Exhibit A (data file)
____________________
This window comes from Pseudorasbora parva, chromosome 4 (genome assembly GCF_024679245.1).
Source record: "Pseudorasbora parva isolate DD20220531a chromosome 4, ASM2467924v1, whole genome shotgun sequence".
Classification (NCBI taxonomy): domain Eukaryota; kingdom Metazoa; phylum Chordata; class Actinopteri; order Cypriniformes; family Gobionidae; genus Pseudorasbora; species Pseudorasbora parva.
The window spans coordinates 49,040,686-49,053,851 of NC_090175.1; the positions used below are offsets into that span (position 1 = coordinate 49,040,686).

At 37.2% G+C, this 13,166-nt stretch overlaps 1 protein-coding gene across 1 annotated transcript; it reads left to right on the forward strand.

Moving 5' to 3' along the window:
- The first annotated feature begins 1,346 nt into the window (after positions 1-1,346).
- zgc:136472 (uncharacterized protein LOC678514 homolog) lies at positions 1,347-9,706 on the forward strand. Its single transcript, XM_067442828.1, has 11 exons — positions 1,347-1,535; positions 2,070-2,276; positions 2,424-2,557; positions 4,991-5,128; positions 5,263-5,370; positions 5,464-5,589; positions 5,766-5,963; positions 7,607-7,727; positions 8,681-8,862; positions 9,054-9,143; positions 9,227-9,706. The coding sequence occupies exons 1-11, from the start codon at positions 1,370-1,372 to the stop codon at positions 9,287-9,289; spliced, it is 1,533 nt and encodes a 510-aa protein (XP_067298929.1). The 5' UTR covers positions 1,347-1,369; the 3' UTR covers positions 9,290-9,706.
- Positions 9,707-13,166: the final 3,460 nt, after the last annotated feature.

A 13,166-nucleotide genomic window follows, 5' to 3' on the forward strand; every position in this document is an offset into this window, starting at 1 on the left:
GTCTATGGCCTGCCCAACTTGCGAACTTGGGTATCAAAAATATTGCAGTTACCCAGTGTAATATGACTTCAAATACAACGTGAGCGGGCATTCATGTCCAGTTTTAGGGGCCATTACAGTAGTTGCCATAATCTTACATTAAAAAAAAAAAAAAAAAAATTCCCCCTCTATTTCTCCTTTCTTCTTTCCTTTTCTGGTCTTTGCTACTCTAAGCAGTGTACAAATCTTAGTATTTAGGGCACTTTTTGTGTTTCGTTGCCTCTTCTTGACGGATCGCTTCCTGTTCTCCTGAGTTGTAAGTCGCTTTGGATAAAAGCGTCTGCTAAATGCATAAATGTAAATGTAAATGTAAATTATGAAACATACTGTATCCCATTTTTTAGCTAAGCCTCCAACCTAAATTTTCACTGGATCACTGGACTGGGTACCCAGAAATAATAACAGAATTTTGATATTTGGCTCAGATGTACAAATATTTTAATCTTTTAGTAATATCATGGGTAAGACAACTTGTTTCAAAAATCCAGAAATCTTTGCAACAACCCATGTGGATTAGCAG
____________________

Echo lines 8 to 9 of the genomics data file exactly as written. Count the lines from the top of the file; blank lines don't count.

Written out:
- zgc:136472 (uncharacterized protein LOC678514 homolog) lies at positions 1,347-9,706 on the forward strand. Its single transcript, XM_067442828.1, has 11 exons — positions 1,347-1,535; positions 2,070-2,276; positions 2,424-2,557; positions 4,991-5,128; positions 5,263-5,370; positions 5,464-5,589; positions 5,766-5,963; positions 7,607-7,727; positions 8,681-8,862; positions 9,054-9,143; positions 9,227-9,706. The coding sequence occupies exons 1-11, from the start codon at positions 1,370-1,372 to the stop codon at positions 9,287-9,289; spliced, it is 1,533 nt and encodes a 510-aa protein (XP_067298929.1). The 5' UTR covers positions 1,347-1,369; the 3' UTR covers positions 9,290-9,706.
- Positions 9,707-13,166: the final 3,460 nt, after the last annotated feature.